Russia, the world’s largest supplier of the fuel, has twice cut gas flows to Ukraine since Putin came to power in 2000, leading to shortages throughout Europe.
Under the EU plan, Ukraine’s state energy company, NAK Naftogaz Ukrainy, would pay Russian gas exporter OAO Gazprom $2 billion by May 30 and a further $500 million by June 7.
That would partially cover Ukraine’s outstanding debt, which Gazprom Chief Executive Officer Alexey Miller said yesterday will reach $5.2 billion by June 7.
Ukraine’s government is “ready to clean the bill” and “pay the arrears,” Prime Minister Arseniy Yatsenyuk said in Berlin yesterday.
The country is seeking a market-based price of $250-$350 per 1,000 cubic meters, he said.
Gazprom raised the price it charges Ukraine, which relies on the Russian exporter for half of its gas, by 81 percent to $486 per 1,000 cubic meters after Kremlin-backed President Viktor Yanukovych fled the country in February.
About 15 percent of Europe’s gas supply flows from Russia through Ukraine, which is counting on $17 billion from the International Monetary Fund to avoid bankruptcy.
Talks between EU, Russian and Ukrainian officials to break the deadlock will resume in Berlin tomorrow, Olga Golant, a spokeswoman for Russia’s Energy Ministry, said by phone.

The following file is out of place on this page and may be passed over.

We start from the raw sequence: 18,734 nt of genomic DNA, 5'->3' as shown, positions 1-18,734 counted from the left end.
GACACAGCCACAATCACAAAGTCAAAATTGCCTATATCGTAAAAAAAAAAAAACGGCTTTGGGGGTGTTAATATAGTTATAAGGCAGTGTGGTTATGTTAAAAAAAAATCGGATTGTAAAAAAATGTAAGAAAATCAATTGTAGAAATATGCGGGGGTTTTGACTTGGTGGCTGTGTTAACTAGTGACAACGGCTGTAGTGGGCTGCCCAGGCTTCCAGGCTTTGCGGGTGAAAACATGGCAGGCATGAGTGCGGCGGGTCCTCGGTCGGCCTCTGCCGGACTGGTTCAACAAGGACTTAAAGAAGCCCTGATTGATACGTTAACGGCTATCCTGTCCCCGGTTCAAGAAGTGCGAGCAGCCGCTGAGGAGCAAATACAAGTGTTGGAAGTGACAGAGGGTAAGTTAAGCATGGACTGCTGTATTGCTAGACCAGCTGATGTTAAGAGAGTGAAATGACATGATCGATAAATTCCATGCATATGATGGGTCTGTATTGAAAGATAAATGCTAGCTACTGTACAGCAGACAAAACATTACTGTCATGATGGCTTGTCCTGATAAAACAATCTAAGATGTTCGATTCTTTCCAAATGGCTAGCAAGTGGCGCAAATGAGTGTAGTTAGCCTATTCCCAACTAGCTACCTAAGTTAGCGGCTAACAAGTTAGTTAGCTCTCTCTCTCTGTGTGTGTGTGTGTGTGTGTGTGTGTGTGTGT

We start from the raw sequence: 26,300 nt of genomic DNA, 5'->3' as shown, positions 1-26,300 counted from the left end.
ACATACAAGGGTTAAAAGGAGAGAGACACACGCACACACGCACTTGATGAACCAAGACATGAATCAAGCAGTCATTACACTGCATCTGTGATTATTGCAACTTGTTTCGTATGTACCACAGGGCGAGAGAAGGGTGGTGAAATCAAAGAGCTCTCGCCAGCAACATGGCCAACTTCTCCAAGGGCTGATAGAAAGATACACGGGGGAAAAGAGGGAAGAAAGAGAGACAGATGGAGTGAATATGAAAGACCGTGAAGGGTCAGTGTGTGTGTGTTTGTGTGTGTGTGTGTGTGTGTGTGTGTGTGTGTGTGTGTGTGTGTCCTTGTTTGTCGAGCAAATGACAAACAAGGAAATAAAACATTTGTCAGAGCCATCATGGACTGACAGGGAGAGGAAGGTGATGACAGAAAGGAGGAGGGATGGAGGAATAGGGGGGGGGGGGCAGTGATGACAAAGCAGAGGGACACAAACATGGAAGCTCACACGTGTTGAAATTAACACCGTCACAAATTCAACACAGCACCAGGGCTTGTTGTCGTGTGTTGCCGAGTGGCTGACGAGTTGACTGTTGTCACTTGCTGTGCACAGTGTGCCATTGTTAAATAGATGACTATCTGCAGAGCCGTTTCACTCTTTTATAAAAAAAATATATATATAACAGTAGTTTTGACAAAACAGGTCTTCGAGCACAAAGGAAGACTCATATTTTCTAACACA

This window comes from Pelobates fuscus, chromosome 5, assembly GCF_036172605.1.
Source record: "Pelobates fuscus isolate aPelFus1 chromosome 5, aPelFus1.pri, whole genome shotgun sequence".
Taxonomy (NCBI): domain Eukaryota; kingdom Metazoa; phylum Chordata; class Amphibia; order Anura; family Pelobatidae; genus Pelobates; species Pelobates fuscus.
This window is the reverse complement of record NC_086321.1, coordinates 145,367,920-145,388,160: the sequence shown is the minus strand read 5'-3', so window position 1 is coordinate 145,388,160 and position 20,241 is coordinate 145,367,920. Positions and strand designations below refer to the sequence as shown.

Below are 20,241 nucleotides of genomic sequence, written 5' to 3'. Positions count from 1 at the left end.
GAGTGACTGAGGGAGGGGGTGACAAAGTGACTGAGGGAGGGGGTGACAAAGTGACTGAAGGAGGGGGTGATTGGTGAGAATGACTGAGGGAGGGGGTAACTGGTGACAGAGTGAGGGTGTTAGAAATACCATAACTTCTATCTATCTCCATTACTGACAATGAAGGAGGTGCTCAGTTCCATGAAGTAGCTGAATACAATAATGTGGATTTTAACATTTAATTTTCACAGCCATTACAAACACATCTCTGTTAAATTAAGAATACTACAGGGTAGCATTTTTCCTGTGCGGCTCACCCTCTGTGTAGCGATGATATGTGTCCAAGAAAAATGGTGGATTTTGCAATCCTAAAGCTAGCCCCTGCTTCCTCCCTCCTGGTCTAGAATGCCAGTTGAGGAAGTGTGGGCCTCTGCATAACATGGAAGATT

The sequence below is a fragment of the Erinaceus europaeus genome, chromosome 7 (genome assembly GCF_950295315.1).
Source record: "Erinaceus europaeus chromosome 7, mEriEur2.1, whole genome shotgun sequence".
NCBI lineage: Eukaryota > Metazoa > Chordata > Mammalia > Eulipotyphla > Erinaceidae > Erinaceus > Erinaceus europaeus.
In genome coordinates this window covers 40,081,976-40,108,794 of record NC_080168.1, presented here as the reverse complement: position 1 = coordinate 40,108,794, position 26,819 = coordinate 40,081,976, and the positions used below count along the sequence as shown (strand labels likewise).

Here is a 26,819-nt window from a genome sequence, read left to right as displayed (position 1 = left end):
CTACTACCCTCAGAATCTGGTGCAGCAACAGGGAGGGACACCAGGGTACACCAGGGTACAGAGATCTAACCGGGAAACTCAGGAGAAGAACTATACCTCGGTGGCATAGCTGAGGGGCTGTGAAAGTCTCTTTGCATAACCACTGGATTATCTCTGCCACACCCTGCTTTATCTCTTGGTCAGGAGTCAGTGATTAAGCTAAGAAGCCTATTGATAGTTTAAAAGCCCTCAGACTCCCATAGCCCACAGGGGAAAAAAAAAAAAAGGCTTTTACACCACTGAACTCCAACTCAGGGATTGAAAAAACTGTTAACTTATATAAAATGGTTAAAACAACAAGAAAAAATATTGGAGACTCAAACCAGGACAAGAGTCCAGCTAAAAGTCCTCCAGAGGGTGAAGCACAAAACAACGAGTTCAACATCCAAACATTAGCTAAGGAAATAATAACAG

The lack of progress is threatening to escalate into a full-blown crisis, “undermining the sustainability of Russian gas transit to the EU through Ukraine,” Alexander Kornilov, an energy analyst at Alfa Bank in Moscow, said in an e-mailed note.
“Ukraine’s position indicates that the light at the end of the tunnel in Russia-Ukraine-EU gas discussions is still very far away,” Kornilov said.
EU leaders meeting in Brussels on May 27 decided to put off further sanctions on Russia after Putin showed a willingness to work with Ukraine’s new leader and pulled back some troops.
“The possibility of de-escalation is here, finally,” French President Francois Hollande told reporters after the summit ended.
“But we still need this strict reminder.”
In their final statement, the leaders said the EU was working on “possible targeted measures” and agreed “to continue preparations” in case further steps are needed.
Since Putin annexed Ukraine’s southern Crimea region in March, the EU has blacklisted 83 Russian and Ukrainian officials and two companies.
President Barack Obama, who has imposed U.S. sanctions on people close to Putin, including Glazyev, the economic adviser, called Poroshenko May 27 to congratulate him on his victory and offer “the full support of the United States,” according to a White House statement.
The U.S. leader plans to meet with Poroshenko during his trip to Europe next week, Obama told NPR News in an interview scheduled to air today.
He told the radio network he expects to discuss Crimea with Poroshenko during their meeting.
Poroshenko said after his victory that government forces won’t quit until separatists are completely defeated.
“They won’t last two or three months,” the president-elect said.
“They’ll last a few hours.”